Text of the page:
The risks of Covid-19 have increased the importance of managing obesity

Based on what is currently known, the Centers for Disease Control and Prevention has stated that people of any age with certain underlying medical conditions, including obesity, are at increased risk for severe illness from COVID-19.1 This email provides recent data regarding the impact of obesity on COVID-19 and potential vaccine concerns.

Recent studies reveal that obesity is common in people hospitalized with COVID-19

A US survey of 178 patients hospitalized with COVID-19 across 14 states found that obesity was the most prevalent condition among patients aged <65 years with COVID-19.2 A retrospective study involving 3615 patients found that patients aged <60 years with COVID-19 who had a BMI ≥35 kg/m2 were 2.2 times more likely to be admitted to acute care (P<0.0001) and 3.6 times more likely to be admitted to critical care (P<0.0001).3 Study data revealed that people with obesity have a greater likelihood of needing the intensive care unit, invasive mechanical ventilation, and hospital stays.2-4

Obesity has been shown to jeopardize the effectiveness of certain vaccines

While there are no data available specific to the new COVID-19 vaccines and obesity, based on evidence from multiple other diseases, including hepatitis, tetanus, rabies, and influenza, research has indicated that vaccines have reduced effectiveness in adults with obesity.5 Obesity researchers suggest that there is “little reason to believe…that COVID-19 vaccines will be different.”5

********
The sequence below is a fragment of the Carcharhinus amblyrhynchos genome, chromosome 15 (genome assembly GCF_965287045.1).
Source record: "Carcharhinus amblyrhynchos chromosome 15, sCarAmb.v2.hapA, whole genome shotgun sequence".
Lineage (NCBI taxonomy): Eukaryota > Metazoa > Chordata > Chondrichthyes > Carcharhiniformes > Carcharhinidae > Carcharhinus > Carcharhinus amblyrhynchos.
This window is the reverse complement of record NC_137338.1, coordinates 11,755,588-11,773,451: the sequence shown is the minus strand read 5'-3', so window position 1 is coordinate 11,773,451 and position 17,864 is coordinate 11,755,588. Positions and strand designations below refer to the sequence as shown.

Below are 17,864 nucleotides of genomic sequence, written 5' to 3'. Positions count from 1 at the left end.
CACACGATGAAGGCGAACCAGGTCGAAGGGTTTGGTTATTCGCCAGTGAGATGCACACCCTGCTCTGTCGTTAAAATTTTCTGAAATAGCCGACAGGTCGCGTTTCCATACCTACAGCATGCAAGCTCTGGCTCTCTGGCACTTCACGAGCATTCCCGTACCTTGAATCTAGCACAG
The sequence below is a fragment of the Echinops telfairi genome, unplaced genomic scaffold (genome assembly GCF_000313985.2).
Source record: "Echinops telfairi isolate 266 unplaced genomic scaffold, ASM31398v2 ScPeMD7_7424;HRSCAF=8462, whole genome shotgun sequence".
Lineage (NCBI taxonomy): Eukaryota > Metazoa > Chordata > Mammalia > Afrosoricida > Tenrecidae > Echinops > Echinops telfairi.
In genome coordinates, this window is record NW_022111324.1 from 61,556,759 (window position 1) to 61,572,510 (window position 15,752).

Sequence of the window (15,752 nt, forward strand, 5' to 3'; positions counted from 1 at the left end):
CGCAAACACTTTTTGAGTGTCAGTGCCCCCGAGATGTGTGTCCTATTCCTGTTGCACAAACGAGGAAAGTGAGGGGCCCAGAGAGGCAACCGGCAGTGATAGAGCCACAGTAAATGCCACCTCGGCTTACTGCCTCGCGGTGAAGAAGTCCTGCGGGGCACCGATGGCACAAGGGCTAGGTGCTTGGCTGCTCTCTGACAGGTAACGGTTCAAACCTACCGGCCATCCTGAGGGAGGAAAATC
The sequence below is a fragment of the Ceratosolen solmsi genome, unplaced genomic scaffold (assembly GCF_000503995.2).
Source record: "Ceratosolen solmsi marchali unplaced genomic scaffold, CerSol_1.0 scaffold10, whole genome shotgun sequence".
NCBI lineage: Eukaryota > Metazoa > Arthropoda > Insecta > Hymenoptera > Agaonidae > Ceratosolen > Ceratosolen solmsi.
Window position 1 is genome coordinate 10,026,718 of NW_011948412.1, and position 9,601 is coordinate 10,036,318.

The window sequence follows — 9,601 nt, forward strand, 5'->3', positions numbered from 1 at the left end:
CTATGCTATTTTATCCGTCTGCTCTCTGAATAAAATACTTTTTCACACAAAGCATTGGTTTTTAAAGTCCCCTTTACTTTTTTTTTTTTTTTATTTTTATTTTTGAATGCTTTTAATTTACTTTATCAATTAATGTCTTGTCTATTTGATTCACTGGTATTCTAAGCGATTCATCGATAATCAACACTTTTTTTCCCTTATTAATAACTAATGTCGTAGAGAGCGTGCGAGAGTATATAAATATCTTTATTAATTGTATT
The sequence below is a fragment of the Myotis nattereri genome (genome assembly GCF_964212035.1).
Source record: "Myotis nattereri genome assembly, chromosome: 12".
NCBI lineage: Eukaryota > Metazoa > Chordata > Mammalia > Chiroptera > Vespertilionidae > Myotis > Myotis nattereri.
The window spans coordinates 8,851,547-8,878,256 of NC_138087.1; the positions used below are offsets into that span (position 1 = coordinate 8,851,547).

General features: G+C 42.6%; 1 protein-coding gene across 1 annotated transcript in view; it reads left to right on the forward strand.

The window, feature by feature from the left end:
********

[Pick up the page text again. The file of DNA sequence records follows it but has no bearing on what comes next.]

In a review published in Vaccine, investigators from the Mayo Clinic’s Vaccine Research Group issued the following statement6


“Obesity is a serious global problem, and the suboptimal vaccine-induced immune responses observed in the obese population cannot be ignored.”

For additional information about the value of chronic weight management to your organization and to download resources you can use to help improve, maintain, and monitor health and wellness, please visit Novo Nordisk Works.

For additional information about the value of chronic weight management to your organization, please contact us at laura.wicker@pbghpa.org or visit PBGH – Education, Advocacy, and Group Purchasing Solutions.


References: 1. COVID-19: People with certain medical conditions. Centers for Disease Control and Prevention website. https://www.cdc.gov/coronavirus/2019-ncov/need-extra-precautions/people-with-medical-conditions.html?CDC_AA_ refVal=https%3A%2F%2Fwww.cdc.gov%2Fcoronavirus%2F2019-ncov%2Fneed-extra-precaution%E2%80%A6. Accessed December 23, 2020. 2. Garg S, Kim L, Whitaker M, et al. Hospitalization rates and characteristics of patients hospitalized with laboratory-confirmed coronavirus disease 2019 — COVID-NET, 14 states, March 1–30, 2020. MMWR Morb Mortal Wkly Rep. 2020;69(15):458-464. 3. Lighter J, Phillips M, Hochman S, et al. Obesity in patients younger than 60 years is a risk factor for COVID-19 hospital admission [letter to the editor]. Clin Infect Dis. 2020;71(15):896-897. 4. Kalligeros M, Shehadeh F, Mylona EK, et al. Association of obesity with disease severity among patients with coronavirus disease 2019. Obesity. 2020;28(7):1200-1204. 5. Varney S. America’s obesity epidemic threatens effectiveness of any COVID vaccine. Kaiser Health News website. https://khn.org/news/americas-obesity-epidemic-threatens-effectiveness-of-any-covid-vaccine/. Published August 6, 2020. Accessed December 23, 2020. 6. Painter SD, Ovsyannikova IG, Poland GA. The weight of obesity on the human immune response to vaccination. Vaccine. 2015;33(36):4422-4429.

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